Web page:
If you don’t know, EA and DICE recently dropped Star Wars Battlefront 2 for PC, PS4 and Xbox One on November 17th, 2017. Making headlines left and right was Star Wars Battlefront 2’s loot-box and microtransactions as a means to “progress” in the game, but it all backfired with investigations into gambling and angry parents going after Disney, which is said to play one of the many factors in EA reportedly losing $3.1 billion in stock value over the fiasco.
Folks looking for a a quick summation of the current fiasco that is going on, which includes that of EA, DICE and Star Wars Battlefront 2, YouTuber YongYea has a video for you below.
The video gathered data from a CNBC piece, which states that EA is seeing massive declines over the course of the month due to Battlefront 2’s loot box fiasco. It’s true that the stock is at its lowest in a three month period.
…But, it’s also still trending much higher than it was last year, so it’s doubtful this will play too much of a role in the company’s overall financial portfolio going forward unless the downward trend from November becomes chronic.
Now that you know what’s going on and you’re caught up with EA, DICE and Star Wars Battlefront 2’s situation, let’s look over to a rising topic about this whole thing: The government stepping in to regulate greedy practices.
I see more and more discussions about how the government needs to help gamers out in terms of regulating companies like EA, Activision, Bethesda and so on. But will the government actually make this situation and future events any better?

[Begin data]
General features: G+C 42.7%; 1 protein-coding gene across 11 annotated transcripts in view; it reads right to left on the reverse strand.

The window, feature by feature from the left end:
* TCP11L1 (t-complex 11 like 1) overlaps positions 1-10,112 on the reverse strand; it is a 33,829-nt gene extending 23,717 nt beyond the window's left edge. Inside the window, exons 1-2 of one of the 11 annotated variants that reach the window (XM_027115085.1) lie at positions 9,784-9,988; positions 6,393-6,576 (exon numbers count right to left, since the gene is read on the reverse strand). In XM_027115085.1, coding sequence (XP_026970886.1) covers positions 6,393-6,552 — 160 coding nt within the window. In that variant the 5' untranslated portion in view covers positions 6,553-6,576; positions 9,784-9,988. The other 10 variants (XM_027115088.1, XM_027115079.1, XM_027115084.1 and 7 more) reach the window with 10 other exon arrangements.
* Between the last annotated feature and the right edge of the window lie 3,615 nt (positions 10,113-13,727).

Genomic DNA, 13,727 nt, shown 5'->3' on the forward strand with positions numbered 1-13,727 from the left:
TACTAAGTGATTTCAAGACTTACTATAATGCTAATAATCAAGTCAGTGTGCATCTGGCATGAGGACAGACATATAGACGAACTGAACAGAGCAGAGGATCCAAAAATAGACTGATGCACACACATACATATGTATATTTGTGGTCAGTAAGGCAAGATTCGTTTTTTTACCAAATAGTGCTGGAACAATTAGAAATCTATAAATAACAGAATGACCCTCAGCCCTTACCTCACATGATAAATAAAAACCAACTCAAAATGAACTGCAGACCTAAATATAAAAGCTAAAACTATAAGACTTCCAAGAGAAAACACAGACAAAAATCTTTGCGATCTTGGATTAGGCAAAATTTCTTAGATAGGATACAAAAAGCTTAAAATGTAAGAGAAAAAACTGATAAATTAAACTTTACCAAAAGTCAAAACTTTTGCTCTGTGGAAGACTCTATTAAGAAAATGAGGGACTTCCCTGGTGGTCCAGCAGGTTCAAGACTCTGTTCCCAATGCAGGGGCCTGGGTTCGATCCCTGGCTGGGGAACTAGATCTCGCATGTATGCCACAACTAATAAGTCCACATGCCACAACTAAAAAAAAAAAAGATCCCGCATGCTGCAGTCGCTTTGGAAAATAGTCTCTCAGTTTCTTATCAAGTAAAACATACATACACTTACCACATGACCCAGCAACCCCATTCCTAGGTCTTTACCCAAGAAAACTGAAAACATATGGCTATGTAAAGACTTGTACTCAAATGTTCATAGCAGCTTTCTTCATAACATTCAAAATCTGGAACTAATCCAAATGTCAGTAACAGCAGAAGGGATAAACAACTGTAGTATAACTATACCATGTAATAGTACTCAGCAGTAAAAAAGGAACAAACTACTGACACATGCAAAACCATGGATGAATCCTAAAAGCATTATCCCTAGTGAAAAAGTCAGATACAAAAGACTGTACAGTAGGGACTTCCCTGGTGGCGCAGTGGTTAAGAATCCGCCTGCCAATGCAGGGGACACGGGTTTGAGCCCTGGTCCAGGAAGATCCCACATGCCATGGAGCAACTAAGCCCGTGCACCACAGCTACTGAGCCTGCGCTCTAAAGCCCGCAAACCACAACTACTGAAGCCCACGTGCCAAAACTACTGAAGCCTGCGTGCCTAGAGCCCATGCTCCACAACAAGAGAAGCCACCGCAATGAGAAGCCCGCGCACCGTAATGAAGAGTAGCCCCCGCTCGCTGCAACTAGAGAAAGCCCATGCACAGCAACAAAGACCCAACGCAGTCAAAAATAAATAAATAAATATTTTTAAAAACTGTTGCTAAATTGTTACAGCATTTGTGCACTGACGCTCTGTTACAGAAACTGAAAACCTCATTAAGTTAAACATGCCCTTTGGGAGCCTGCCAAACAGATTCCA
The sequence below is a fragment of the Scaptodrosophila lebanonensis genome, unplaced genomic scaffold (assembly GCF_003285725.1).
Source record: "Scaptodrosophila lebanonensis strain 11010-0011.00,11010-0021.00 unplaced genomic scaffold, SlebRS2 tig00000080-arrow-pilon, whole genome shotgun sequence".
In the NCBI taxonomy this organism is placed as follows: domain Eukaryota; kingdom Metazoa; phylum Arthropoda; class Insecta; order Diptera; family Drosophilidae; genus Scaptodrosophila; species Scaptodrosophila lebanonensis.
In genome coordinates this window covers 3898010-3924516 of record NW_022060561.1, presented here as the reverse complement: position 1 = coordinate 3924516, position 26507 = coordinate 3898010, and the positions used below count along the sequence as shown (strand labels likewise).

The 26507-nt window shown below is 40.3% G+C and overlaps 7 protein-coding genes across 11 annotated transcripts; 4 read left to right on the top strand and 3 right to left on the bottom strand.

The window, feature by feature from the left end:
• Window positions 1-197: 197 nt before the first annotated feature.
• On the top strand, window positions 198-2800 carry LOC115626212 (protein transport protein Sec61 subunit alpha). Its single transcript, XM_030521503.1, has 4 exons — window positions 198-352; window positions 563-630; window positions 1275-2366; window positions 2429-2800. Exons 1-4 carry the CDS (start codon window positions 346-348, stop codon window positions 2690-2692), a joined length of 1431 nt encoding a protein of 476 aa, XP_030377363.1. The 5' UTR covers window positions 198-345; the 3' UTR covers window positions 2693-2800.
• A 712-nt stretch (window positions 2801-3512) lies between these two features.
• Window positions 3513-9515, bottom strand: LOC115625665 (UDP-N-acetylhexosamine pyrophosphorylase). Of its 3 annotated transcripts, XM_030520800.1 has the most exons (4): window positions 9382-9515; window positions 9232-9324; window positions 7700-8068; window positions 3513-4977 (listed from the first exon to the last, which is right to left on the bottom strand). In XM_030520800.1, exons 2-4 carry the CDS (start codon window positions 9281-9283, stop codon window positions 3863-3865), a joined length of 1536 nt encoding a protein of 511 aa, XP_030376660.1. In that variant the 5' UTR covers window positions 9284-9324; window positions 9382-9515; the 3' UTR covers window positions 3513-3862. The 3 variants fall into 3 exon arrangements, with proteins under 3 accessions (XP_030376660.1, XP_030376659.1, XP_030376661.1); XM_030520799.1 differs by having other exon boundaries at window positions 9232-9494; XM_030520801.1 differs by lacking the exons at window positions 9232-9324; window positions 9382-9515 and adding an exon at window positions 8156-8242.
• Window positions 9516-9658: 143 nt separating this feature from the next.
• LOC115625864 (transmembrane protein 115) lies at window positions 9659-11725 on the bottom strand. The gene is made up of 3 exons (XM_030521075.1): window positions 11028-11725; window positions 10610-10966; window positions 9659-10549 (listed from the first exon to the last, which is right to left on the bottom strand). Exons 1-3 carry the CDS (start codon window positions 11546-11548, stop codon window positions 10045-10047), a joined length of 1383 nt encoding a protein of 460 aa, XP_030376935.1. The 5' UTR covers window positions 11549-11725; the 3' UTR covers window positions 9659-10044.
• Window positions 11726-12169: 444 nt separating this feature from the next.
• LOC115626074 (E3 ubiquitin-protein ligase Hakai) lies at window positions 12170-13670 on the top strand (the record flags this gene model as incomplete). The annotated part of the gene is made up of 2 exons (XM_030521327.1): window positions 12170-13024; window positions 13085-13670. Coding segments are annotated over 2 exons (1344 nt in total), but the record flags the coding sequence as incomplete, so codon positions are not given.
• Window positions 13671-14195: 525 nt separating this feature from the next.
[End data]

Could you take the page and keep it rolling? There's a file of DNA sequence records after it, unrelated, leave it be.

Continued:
In my personal opinion, I could see the same actions in play if the government regulates certain companies, if not worse, due to the amount of control that they would have over a significant player in the gaming market like EA.
In other words, in a hypothetical situation where the government regulates loot-boxes and microtransactions, why not take it a step further and regulate sexual content and violence in smaller and popular games?
The reason I’m bringing this up is not to incite fear, but to say that we can make a difference by not purchasing these games with shady practices instead of letting the government step-in and take control.
In addition to the above, it’s likely that more and more companies in the near future will keep pushing the envelope to see how far they can implement unfair in-game purchases, which will kick-up more noise and lure more government bodies to do something.